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Friday, December 15, 2023

Clinical documentation of patient identities in the electronic health record: Ethical principles to consider

Decker, S. E., et al. (2023). 
Psychological Services.
Advance online publication.


The American Psychological Association’s multicultural guidelines encourage psychologists to use language sensitive to the lived experiences of the individuals they serve. In organized care settings, psychologists have important decisions to make about the language they use in the electronic health record (EHR), which may be accessible to both the patient and other health care providers. Language about patient identities (including but not limited to race, ethnicity, gender, and sexual orientation) is especially important, but little guidance exists for psychologists on how and when to document these identities in the EHR. Moreover, organizational mandates, patient preferences, fluid identities, and shifting language may suggest different documentation approaches, posing ethical dilemmas for psychologists to navigate. In this article, we review the purposes of documentation in organized care settings, review how each of the five American Psychological Association Code of Ethics’ General Principles relates to identity language in EHR documentation, and propose a set of questions for psychologists to ask themselves and their patients when making choices about documenting identity variables in the EHR.

Impact Statement

Psychologists in organized care settings may face ethical dilemmas about what language to use when documenting patient identities (race, ethnicity, gender, sexual orientation, and so on) in the electronic health record. This article provides a framework for considering how to navigate these decisions based on the American Psychological Association Code of Ethics’ five General Principles. To guide psychologists in decision making, questions to ask self and patient are included, as well as suggestions for further study.

Here is my summary:

The authors emphasize the lack of clear guidelines for psychologists on how and when to document these identity variables in EHRs. They acknowledge the complexities arising from organizational mandates, patient preferences, fluid identities, and evolving language, which can lead to ethical dilemmas for psychologists.

To address these challenges, the article proposes a framework based on the five General Principles of the American Psychological Association (APA) Code of Ethics:
  1. Fidelity and Responsibility: Psychologists must prioritize patient welfare and act in their best interests. This includes respecting their privacy and self-determination when documenting identity variables.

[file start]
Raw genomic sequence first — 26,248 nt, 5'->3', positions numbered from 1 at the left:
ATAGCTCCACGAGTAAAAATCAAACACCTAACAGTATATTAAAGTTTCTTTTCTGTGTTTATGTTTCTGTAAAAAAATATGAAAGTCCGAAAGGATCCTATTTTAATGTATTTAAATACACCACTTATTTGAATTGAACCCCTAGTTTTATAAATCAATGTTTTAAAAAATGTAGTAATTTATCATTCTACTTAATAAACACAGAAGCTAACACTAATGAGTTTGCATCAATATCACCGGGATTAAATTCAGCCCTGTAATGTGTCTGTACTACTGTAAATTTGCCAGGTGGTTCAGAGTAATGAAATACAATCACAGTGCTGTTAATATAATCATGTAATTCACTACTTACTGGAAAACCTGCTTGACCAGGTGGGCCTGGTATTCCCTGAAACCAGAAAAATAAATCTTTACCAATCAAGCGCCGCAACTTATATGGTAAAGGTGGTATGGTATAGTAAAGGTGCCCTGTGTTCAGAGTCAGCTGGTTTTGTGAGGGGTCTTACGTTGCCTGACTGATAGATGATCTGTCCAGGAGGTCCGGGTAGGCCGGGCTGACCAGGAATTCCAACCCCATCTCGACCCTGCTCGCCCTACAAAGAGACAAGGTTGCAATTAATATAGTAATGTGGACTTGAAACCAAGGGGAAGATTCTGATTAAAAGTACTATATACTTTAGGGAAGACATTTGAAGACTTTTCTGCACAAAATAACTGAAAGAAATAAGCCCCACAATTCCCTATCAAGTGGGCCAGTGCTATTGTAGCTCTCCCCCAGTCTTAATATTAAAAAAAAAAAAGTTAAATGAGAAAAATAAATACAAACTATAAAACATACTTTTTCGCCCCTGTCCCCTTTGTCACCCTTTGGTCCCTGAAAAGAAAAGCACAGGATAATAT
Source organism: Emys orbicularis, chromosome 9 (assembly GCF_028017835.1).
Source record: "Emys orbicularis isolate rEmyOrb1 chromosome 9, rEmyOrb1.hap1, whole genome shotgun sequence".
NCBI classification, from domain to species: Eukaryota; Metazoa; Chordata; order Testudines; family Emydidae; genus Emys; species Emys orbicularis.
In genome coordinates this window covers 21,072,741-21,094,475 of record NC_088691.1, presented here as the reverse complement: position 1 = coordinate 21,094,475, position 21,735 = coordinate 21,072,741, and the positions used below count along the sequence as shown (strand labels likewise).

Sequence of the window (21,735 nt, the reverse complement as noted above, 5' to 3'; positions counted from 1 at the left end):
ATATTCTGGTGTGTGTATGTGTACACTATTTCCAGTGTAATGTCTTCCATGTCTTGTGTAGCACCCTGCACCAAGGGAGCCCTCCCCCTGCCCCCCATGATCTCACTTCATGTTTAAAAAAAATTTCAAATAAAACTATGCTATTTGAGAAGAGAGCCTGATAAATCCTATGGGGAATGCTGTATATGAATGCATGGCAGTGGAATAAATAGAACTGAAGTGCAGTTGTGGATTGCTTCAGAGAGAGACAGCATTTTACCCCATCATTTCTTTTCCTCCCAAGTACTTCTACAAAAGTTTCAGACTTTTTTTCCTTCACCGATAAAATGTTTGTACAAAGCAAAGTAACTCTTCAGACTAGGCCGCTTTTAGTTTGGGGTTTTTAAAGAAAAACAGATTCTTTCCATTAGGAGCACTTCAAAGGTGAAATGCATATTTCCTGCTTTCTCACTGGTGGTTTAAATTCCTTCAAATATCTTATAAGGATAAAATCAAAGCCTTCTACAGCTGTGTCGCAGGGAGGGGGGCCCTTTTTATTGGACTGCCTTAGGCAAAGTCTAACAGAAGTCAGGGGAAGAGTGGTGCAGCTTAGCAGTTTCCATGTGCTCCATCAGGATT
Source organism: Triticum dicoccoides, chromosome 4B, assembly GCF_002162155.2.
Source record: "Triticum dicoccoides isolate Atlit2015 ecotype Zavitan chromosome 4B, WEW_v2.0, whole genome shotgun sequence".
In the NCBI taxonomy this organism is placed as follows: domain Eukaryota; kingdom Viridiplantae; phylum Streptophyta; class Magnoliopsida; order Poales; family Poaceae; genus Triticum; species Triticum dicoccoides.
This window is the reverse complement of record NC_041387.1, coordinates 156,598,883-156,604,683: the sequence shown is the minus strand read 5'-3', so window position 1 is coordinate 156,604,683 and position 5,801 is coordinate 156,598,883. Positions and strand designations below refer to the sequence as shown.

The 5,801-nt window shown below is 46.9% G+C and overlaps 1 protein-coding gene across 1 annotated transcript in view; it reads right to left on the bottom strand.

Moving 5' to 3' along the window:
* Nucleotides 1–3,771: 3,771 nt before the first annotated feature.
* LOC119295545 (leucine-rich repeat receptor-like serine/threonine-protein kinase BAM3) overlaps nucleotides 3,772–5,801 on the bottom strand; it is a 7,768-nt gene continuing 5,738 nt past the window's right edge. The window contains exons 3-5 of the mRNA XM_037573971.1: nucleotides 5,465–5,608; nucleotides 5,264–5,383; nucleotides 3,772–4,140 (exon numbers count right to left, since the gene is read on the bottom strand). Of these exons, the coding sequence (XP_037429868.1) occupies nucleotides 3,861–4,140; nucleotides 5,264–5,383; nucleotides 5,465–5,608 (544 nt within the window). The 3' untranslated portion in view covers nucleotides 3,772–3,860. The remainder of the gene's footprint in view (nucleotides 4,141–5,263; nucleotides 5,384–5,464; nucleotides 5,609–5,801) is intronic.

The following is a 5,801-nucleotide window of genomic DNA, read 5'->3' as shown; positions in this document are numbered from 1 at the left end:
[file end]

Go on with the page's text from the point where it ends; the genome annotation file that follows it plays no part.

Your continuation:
2. Competence: Psychologists should possess the necessary knowledge and skills to accurately and sensitively document patient identities. This may involve ongoing training and staying abreast of evolving language and cultural norms.
  3. Integrity: Psychologists must maintain ethical standards and avoid misrepresenting or misusing patient identity information. This includes being transparent about the purposes of documentation and seeking patient consent when appropriate.
  4. Respect for Human Rights and Dignity: Psychologists must respect the inherent dignity and worth of all individuals, regardless of their identity. This includes avoiding discriminatory or stigmatizing language in EHR documentation.
  5. Social Justice and Public Interest: Psychologists should contribute to the promotion of social justice and the elimination of discrimination. This includes being mindful of how identity documentation can impact patients' access to care and their overall well-being.
To aid psychologists in making informed decisions about identity documentation, the authors propose a set of questions to consider:
  1. What is the purpose of documenting this identity variable?
  2. Is this information necessary for providing appropriate care or fulfilling legal/regulatory requirements?
  3. How will this information be used?
  4. What are the potential risks and benefits of documenting this information?
  5. What are the patient's preferences regarding the documentation of their identity?
By carefully considering these questions, psychologists can make ethically sound decisions that protect patient privacy and promote their well-being.